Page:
The Health Care Financing Administration last week awarded a task order to Boeing Information Services Inc. to provide turnkey desktop computer services, adding momentum to the federal government's fledgling seat management initiative. The $50 million, threeyear pact, awarded off the Outsourcing D
The Health Care Financing Administration last week awarded a task order to Boeing Information Services Inc. to provide turnkey desktop computer services, adding momentum to the federal government's fledgling seat management initiative.
The $50 million, three-year pact, awarded off the Outsourcing Desktop Initiative for NASA (ODIN) contract and managed by the General Services Administration, also will help HCFA develop a common computing environment in which common equipment and software should make it easier for agency workers to share information internally, HCFA officials said.
"For the first time ever, we'll be in a situation where we have a common computing environment," said Mike Odachowski, director of internal customer support at HCFA. "It'll improve our connectivity with our partners and our customers in our service to the beneficiary."
Marianne Bowen, manager of the agency's Desktop Replacement Initiative, said the outsourcing project also will bring the added benefit of Year 2000 compliance for HCFA desktops. The agency now uses a hodgepodge of systems, including recent Pentium-class computers and older machines with 486 processors.
The HCFA task order calls on Boeing to serve as the custodian for the agency's desktop computers. The company will upgrade the computers when needed to make sure desktop software is current and offer some help-desk services to HCFA users.
Boeing's award covers close to 4,000 desktops at HCFA, said Charles Self, assistant commissioner of the Federal Technology Service's Office of Information Technology Integration at GSA.
Bowen said HCFA will complete the outsourcing of its desktops to Boeing by Sept. 30. The agency met with the vendor last week to begin mapping out the outsourcing plan, she said, and by the middle of July the first wave of new desktops should be in place.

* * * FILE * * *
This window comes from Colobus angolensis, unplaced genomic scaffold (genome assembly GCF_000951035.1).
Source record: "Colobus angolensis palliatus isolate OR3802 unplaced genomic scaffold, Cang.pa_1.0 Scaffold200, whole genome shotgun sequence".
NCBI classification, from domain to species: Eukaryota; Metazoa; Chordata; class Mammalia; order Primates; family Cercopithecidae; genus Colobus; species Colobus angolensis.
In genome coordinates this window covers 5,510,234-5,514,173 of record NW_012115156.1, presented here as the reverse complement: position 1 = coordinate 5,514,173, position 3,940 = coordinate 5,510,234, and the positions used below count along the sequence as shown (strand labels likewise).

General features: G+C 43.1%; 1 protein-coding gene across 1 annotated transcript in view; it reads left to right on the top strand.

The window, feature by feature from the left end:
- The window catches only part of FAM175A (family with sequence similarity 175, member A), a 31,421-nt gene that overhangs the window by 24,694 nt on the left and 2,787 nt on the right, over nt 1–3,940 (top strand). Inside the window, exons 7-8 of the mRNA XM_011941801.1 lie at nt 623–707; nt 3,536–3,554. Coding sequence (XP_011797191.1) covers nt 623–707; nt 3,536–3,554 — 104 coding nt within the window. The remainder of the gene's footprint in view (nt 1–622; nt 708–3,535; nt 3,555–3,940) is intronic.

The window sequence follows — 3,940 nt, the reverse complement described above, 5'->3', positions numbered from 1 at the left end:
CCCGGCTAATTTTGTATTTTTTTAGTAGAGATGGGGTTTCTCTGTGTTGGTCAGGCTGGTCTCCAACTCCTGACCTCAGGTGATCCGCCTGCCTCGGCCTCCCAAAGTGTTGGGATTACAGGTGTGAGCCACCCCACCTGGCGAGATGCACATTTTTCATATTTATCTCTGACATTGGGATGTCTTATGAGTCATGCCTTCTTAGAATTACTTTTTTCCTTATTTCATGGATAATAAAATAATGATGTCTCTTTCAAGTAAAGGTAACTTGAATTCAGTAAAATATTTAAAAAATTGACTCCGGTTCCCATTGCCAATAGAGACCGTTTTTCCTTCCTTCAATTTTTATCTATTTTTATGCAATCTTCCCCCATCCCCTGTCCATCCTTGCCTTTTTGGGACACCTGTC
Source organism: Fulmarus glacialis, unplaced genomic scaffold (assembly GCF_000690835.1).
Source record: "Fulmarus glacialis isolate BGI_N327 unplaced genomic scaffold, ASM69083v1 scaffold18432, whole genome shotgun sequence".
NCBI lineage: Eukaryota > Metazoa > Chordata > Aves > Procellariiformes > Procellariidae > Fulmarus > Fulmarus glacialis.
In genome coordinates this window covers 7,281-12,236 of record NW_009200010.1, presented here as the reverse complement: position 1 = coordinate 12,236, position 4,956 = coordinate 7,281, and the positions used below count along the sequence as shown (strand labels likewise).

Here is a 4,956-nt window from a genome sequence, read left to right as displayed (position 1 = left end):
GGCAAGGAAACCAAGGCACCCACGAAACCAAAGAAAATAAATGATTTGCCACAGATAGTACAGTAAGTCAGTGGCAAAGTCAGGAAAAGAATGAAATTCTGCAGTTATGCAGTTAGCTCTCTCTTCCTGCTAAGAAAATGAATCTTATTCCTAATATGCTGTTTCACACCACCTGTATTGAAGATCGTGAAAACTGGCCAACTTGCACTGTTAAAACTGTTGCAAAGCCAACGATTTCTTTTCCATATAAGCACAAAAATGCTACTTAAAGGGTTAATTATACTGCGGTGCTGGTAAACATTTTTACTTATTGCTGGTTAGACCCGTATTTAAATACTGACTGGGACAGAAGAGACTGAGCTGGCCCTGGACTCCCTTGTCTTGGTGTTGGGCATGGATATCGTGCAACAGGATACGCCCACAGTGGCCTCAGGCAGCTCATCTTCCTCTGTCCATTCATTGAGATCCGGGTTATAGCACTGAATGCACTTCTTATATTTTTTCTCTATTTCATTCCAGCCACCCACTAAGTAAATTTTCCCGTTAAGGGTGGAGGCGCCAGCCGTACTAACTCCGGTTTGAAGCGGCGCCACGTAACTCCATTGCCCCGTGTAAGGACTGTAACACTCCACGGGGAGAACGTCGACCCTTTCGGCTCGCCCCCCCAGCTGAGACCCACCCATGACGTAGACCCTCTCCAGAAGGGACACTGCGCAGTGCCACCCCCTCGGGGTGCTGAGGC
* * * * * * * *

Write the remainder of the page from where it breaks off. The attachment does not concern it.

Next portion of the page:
"I think the challenge is to get it done prior to the Year 2000," said James L. Smith, vice president of NASA programs for Boeing. Smith said IBM Corp. will serve as the hardware supplier to Boeing.
Boeing's work, however, does not include managing HCFA's local-area networks. "We wanted to be in a position where we still retained control over our IT environment," Bowen said.
She said HCFA chose Boeing because its proposal was technically superior to other proposals received from ODIN vendors. NASA selected seven vendors for the ODIN contract. Bowen declined to reveal how many of the vendors submitted proposals for the HCFA project.
The HCFA award marks only the second time that an agency has tapped another agency's contract for seat management services. Earlier this month, the Treasury Department selected Wang Government Services for a 10-year, $88 million task order to manage PCs for about 1,600 employees at Treasury's headquarters. That award was made off of GSA's Seat Management contract.
Seat Management and NASA's ODIN contract are the only major contract vehicles that agencies can use to outsource management of their desktops.
Before Treasury's award, no agency besides GSA had used the contract. Similarly, none besides NASA had used the ODIN contract for desktop outsourcing, Self said.
The recent seat management awards represent significant momentum for desktop outsourcing contracts, said former GSA official John Okay, an independent consultant with J.L. Okay Consulting, Oak Hill, Va. "I think that this is another positive step for the concept of seat management," he said. "It's another validation that the basic idea is a good one."
Other agencies are seriously considering seat management contracts. Commerce Department chief information officer Alan Balutis said last week at a meeting of the Association for Federal Information Resources Management that Commerce may follow Treasury's lead.
Okay said agencies have been slow to embrace seat management because it represents a major change in doing business.